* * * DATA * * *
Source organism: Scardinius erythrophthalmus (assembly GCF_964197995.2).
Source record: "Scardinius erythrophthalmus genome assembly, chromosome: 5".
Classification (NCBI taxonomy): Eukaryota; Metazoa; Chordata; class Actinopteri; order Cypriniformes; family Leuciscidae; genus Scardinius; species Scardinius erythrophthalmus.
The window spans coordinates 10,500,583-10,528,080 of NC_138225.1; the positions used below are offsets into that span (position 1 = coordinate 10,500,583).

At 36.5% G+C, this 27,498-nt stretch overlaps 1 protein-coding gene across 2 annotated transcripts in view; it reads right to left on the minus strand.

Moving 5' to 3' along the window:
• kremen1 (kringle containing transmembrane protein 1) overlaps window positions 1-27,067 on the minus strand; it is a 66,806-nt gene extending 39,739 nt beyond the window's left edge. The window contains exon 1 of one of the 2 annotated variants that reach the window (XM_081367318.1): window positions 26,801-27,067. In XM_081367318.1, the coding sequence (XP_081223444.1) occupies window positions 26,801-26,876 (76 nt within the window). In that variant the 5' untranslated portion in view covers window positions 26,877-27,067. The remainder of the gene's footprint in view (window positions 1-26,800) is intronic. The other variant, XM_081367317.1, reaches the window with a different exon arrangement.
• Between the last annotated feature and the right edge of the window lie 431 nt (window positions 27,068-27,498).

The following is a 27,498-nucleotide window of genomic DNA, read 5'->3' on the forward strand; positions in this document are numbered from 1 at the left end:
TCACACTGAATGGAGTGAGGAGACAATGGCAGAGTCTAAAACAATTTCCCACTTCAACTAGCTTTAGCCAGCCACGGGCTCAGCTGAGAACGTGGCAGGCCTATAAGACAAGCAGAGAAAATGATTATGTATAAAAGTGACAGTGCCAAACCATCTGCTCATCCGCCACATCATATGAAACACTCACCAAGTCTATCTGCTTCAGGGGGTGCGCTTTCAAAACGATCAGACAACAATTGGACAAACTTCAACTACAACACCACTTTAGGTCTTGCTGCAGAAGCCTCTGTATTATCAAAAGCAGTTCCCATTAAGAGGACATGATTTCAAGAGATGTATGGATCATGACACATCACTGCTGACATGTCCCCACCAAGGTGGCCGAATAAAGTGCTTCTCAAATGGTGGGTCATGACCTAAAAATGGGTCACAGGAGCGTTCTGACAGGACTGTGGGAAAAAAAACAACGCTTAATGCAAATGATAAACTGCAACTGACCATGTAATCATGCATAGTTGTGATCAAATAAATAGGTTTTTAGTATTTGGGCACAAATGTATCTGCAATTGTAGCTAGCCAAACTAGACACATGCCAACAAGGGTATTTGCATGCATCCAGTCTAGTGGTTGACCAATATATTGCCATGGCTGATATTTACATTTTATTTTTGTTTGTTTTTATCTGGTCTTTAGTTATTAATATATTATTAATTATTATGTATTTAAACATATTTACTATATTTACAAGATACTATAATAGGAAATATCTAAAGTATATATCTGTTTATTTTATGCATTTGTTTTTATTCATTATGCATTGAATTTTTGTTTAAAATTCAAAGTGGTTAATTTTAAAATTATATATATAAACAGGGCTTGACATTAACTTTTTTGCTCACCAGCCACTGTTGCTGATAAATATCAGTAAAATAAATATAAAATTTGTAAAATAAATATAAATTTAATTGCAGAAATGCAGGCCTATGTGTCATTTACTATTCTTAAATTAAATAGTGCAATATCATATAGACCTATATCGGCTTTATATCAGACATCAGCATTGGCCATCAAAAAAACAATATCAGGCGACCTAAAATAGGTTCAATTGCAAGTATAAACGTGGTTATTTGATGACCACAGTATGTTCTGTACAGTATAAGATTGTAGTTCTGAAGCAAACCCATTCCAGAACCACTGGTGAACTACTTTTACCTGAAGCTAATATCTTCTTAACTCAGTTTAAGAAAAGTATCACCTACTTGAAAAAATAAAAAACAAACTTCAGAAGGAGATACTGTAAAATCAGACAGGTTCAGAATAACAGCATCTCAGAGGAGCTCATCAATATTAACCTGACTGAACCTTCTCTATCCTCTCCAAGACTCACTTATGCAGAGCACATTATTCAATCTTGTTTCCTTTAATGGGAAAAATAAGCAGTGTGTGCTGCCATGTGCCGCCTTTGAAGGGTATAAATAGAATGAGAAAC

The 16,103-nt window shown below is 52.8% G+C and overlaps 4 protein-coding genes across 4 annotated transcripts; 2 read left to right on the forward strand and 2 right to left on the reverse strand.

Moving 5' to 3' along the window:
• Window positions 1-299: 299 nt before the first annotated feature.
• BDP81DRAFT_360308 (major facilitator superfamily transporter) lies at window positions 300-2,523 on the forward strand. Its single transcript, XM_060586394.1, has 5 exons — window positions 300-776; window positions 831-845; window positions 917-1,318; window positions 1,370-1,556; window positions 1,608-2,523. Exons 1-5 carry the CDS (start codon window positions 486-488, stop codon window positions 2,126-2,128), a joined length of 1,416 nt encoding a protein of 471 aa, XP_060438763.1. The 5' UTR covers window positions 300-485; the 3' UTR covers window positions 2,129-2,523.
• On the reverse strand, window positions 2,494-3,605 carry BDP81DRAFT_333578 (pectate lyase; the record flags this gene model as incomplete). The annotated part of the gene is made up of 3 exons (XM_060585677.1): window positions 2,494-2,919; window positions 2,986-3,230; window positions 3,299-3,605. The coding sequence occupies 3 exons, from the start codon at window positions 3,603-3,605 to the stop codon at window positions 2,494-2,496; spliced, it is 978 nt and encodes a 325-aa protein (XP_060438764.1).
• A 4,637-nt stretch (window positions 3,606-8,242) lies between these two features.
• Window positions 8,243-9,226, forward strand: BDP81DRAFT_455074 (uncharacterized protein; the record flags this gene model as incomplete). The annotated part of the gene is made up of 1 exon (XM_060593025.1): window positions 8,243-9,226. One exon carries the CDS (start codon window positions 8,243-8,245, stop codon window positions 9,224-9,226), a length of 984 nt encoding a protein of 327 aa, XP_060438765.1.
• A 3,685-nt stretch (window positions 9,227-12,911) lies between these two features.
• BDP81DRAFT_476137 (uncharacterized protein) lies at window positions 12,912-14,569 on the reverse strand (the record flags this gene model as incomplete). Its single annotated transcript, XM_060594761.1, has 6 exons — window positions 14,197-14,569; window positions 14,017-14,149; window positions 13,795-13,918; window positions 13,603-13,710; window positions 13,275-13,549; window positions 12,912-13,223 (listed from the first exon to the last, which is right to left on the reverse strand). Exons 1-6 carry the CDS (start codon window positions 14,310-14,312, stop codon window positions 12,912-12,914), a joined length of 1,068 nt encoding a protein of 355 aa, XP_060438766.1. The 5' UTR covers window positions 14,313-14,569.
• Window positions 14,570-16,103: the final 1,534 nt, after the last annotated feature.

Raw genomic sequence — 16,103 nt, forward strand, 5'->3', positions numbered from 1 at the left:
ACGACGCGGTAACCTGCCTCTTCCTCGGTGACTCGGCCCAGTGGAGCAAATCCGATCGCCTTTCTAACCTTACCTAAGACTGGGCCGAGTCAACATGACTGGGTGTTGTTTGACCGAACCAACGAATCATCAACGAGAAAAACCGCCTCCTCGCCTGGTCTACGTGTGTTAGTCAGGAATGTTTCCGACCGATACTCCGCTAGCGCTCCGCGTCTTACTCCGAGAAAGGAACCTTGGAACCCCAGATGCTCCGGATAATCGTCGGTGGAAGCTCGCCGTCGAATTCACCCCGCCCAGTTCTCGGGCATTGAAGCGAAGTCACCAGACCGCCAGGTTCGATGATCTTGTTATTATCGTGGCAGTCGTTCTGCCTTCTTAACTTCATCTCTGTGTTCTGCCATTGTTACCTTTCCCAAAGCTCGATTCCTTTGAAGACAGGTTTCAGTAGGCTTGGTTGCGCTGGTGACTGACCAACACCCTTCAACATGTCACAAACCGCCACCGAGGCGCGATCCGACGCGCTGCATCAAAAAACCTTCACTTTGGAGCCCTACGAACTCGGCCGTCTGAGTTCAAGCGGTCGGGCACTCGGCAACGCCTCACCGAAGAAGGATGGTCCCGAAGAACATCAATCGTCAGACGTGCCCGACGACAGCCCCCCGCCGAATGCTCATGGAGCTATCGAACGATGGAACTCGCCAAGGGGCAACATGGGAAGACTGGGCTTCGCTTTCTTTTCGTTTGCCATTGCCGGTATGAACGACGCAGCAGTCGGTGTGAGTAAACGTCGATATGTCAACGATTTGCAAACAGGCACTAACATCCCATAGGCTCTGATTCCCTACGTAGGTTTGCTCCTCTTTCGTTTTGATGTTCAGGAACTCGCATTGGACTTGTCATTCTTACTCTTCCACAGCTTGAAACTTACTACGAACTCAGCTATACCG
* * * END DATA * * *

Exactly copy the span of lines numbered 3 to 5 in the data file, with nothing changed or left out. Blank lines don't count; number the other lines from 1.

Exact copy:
Classification (NCBI taxonomy): Eukaryota; Metazoa; Chordata; class Actinopteri; order Cypriniformes; family Leuciscidae; genus Scardinius; species Scardinius erythrophthalmus.
The window spans coordinates 10,500,583-10,528,080 of NC_138225.1; the positions used below are offsets into that span (position 1 = coordinate 10,500,583).

At 36.5% G+C, this 27,498-nt stretch overlaps 1 protein-coding gene across 2 annotated transcripts in view; it reads right to left on the minus strand.